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Reformed confessions of faith are the confessions of faith of various Reformed churches. These documents express consensus on doctrine for the church adopting the confession. A few confessions are shared as subordinate standards (i.e. authorities subordinate to the Bible) by many denominations, which have made their choices from among the various creeds for primarily historical reasons. Some of the common Reformed confessions are (with year of writing):
The Book of Confessions (1983) contains the confessional standards of the Presbyterian Church (USA), and incorporates versions of both Continental and Presbyterian Reformed confessions of faith, including the 1991 Brief Statement of Faith.
The Independents declined from Reformed theology on issues of the role of the magistrate, and the powers of higher church courts, but retained the Calvinist system touching many other issues.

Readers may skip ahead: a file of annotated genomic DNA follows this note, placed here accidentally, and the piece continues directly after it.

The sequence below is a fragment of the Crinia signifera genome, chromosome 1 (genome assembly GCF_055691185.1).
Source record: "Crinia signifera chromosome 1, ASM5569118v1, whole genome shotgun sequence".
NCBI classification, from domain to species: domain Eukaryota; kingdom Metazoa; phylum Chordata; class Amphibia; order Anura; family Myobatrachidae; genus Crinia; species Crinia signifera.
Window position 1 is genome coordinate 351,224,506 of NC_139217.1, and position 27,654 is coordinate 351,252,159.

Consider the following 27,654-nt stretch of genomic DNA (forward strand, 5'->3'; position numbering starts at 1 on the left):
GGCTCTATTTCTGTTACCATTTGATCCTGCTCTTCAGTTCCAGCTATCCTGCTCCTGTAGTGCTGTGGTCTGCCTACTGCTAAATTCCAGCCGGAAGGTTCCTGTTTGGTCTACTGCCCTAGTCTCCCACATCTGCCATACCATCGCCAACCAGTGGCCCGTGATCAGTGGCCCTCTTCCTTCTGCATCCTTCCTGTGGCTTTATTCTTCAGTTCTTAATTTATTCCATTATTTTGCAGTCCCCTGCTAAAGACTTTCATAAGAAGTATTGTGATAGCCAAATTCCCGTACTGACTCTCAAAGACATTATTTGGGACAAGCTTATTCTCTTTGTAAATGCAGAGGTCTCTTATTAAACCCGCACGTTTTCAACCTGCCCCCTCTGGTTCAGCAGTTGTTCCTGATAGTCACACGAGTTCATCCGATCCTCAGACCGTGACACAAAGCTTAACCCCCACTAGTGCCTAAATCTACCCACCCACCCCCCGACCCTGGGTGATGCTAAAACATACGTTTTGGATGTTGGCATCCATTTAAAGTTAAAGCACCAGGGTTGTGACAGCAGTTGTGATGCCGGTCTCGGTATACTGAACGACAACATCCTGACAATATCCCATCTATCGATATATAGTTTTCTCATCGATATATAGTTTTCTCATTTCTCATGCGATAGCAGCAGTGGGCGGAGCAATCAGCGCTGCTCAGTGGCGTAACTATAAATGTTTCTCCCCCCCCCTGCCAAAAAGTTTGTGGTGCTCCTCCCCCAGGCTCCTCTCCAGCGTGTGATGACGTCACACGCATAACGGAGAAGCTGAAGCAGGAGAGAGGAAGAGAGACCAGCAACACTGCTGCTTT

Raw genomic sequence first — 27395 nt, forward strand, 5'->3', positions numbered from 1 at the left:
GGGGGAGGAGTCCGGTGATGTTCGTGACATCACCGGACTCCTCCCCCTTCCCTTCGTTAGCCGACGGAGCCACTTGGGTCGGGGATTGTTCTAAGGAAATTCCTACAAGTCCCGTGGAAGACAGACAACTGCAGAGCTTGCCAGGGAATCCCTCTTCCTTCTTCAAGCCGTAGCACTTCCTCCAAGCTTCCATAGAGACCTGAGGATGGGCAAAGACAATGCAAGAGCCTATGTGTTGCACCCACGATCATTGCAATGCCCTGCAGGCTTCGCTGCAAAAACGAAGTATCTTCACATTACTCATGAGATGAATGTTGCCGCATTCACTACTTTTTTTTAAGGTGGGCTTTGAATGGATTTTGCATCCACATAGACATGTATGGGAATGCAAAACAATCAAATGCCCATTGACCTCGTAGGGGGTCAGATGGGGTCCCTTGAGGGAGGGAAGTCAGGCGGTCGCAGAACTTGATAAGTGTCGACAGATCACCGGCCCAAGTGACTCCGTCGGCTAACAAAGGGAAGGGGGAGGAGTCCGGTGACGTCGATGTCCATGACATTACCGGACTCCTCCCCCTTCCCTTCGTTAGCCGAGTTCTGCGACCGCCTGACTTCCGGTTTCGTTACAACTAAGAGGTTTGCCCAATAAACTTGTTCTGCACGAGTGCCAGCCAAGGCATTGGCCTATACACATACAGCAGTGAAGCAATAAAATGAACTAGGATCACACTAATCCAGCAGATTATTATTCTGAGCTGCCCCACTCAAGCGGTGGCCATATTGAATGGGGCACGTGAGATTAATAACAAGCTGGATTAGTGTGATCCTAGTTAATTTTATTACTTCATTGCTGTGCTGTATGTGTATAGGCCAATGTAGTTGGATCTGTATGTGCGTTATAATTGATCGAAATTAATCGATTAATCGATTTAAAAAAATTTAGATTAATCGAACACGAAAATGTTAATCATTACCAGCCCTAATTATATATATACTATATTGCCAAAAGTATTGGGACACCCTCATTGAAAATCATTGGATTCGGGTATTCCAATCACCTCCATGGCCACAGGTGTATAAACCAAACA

Some of the Baptist churches came alongside the Puritan movement in England, and in doing so sought to agree as far as conscience allowed, in the Calvinistic form of doctrine which prevailed among the Presbyterians and many Congregationalists. Except for their few exceptions concerning congregational church governance and adult baptism, these "Particular" Baptists adopted the Reformed faith.
^ abcdefghijklRohls, Jan (1998) . Theologie reformierter Bekenntnisschriften [Reformed confessions: Theology from Zurich to Barmen] (in German). Translated by John Hoffmeyer. Louisville, Kentucky: Westminster John Knox Press. ISBN0-664-22078-9.
^Muller, Richard A. (2004). "John Calvin and later Calvinism". In Bagchi, David; Steinmetz, David C (eds.). The Cambridge Companion to Reformation Theology. New York: Cambridge University Press. p. 135. ISBN978-0-52177-662-2.